Jenny Holzer, (1950 -)

Similarly I was inspired by Jenny Holzer's work with 'Truisms' and the concept of distilling an entire book into a single sentence particularly interested me in her work. I also admired the way she broadcast her messages for maximum impact in the pre-social media era, which has made me value the tools which every person now has at their disposal for communicating with the public.

Amalia Ulman, (1989 -)

Amalia Ulman's performance work, exploring the role of social media in society and how identity and power are constructed using these tools we now have at our disposal also interested me. I have always found it amusing that when people who follow me on social media meet me in person, they are taken aback by my personality. I've come to realise that the identity I have constructed on social media embodies many of the characteristics which I don't have in real life; confidence, gregariousness, extroversion, positivity and outspokeness. Creating the character "EU supergirl" as an alter-ego to narrativise my campaigning against Brexit and ultimately make my work more compelling and engaging to my online audience relates to Ulman's creation of semi-fictional personas. I am fascinated by how social media platforms have enabled users to create alternative identities which they can embody in online spaces.

Yael Bartana, (1970-)

I had never before come across the work of Yael Bartana, but I was very happy to do so. The questioning of collective identity particularly resonated with me because of my interest in nationalism and identity politics. The use of video as a medium also inspires me because of the documentaries I have edited from footage which I had filmed at protests and events as an activist, and is something I am keen to develop. I'm keen to learn more about her and explore more of her work.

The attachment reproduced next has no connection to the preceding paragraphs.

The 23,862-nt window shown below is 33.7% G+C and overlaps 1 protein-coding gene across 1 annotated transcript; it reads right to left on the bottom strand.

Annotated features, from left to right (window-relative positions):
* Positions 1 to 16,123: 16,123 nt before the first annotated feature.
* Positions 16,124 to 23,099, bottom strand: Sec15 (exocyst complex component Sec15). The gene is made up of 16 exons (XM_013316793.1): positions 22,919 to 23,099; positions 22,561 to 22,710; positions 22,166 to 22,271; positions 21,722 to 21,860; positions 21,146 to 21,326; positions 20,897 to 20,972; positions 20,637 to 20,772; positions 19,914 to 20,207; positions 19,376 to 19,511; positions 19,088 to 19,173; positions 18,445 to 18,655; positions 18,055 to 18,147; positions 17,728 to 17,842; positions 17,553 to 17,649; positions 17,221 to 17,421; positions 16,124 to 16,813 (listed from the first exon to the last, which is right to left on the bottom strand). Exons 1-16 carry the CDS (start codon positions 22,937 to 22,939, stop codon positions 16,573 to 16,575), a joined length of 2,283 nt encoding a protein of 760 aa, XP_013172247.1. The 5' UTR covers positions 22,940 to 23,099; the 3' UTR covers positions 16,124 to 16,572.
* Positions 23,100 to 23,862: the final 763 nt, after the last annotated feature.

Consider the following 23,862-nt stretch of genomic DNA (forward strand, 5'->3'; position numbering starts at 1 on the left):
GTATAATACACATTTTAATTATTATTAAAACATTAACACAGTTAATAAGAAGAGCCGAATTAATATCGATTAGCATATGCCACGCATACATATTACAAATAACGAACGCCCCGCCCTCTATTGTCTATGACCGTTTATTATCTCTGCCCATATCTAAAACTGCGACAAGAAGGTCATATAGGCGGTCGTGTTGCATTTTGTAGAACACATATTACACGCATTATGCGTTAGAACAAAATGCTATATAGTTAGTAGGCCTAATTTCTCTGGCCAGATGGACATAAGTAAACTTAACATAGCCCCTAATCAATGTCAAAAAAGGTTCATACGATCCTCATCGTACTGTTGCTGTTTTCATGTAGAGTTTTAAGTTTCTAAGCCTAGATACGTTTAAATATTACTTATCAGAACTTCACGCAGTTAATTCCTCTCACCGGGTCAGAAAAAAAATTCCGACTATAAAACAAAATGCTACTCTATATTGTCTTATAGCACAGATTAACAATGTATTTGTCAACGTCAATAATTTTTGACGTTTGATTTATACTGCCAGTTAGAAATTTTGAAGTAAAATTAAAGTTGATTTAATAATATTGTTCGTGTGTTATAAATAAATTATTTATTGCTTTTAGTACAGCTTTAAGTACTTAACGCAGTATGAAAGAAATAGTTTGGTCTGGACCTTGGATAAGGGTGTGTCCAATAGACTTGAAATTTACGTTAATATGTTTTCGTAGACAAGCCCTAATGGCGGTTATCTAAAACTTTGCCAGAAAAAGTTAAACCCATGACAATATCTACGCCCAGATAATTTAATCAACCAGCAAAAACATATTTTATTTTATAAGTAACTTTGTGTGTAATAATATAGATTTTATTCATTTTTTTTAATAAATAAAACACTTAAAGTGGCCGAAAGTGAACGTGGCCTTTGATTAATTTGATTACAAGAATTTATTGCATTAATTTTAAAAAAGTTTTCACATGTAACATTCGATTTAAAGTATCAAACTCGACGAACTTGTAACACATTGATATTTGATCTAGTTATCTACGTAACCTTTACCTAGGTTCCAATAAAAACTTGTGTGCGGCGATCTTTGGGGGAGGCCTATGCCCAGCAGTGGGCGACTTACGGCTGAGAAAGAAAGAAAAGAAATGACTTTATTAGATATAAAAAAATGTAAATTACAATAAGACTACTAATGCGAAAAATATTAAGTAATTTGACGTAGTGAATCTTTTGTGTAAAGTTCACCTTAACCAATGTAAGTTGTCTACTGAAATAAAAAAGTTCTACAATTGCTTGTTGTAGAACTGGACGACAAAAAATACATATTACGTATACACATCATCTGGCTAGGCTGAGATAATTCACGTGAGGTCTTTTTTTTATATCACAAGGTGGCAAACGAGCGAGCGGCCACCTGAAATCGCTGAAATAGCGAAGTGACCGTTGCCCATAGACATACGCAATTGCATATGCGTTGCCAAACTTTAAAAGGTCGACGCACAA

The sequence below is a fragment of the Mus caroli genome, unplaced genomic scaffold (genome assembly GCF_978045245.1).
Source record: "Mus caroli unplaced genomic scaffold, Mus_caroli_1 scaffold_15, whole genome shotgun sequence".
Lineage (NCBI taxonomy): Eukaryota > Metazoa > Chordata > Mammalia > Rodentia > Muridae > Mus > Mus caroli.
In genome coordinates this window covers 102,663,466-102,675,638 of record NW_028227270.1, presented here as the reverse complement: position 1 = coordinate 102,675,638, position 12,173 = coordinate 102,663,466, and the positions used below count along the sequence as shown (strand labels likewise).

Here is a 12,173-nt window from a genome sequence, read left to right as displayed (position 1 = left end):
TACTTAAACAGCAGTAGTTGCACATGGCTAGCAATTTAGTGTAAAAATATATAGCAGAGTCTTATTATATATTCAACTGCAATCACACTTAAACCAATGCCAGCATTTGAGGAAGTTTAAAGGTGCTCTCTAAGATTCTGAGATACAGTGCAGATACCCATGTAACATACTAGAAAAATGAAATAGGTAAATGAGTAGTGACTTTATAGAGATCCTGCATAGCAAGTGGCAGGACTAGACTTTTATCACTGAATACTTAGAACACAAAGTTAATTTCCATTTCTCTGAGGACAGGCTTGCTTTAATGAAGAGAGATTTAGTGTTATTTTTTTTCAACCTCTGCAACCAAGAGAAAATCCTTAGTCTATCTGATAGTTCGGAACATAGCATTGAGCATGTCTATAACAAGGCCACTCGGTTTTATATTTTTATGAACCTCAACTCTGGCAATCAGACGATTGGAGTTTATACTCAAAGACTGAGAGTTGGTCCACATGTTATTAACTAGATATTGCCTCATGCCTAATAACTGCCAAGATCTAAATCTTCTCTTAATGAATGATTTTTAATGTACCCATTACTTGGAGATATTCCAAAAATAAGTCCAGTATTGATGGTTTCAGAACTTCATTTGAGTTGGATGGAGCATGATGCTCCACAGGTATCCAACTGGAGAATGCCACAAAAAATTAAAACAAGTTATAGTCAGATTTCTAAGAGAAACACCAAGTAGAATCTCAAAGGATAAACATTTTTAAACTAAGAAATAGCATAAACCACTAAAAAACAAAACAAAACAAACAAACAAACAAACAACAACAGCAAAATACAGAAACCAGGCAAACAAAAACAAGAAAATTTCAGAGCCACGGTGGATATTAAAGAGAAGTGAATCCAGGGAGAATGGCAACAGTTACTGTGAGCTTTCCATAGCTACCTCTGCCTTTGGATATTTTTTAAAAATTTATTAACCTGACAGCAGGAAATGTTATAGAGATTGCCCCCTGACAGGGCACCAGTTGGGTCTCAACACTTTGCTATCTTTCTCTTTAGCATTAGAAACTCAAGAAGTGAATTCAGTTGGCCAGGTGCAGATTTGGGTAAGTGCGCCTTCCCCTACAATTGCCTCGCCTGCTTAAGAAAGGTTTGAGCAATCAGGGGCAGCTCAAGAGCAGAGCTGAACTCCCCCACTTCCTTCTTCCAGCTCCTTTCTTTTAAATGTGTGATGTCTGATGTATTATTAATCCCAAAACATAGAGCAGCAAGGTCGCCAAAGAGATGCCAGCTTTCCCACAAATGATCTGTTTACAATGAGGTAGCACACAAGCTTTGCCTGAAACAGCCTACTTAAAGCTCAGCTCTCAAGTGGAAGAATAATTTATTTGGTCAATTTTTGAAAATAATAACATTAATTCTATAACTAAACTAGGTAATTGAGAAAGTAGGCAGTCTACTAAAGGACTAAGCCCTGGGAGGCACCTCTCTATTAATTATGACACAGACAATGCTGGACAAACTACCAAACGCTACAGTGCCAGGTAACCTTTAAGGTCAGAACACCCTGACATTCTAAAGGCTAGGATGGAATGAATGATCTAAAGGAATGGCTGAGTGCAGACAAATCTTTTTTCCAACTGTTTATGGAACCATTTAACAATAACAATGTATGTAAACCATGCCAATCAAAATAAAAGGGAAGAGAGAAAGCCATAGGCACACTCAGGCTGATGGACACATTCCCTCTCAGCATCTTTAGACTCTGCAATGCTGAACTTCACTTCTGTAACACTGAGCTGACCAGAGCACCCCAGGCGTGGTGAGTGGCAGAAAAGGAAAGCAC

Hrafnhildur Arnardóttir 'Shoplifter', (1969 -)

Arnardóttir's work instantly grabbed my attention because of its vibrant use of colour, something I love to employ in my own practice. I have never created installation art myself, but it is something I would love to learn more about and try. What particularly interested me about her work is her investigation of hair as a signifier of culture. It's quite easy to dismiss someone's hair style as superficial, but in fact it can indicate a lot about a person's character and identity. Myself, I often dye my hair various shades of blue, because I identify the colour with the European flag - it has become my trademark addition to many costumes and outfits I have worn to protests. As a troll recently reminded me on TikTok, I am often recognised for this blue highlight, or as they delightfully called me, 'the bint with the blue tint'.

Lee Krasner, (1908 - 1984)

Although I remember studying some of Lee Krasner's work at sixth-form college, I couldn't remember ever seeing this painting, 'Shellfower'. It instantly stood out to me, since many of my abstract paintings have a similar style. With the chotic use of colour and gestural brushmarks creating a sense of sensory overwhelm.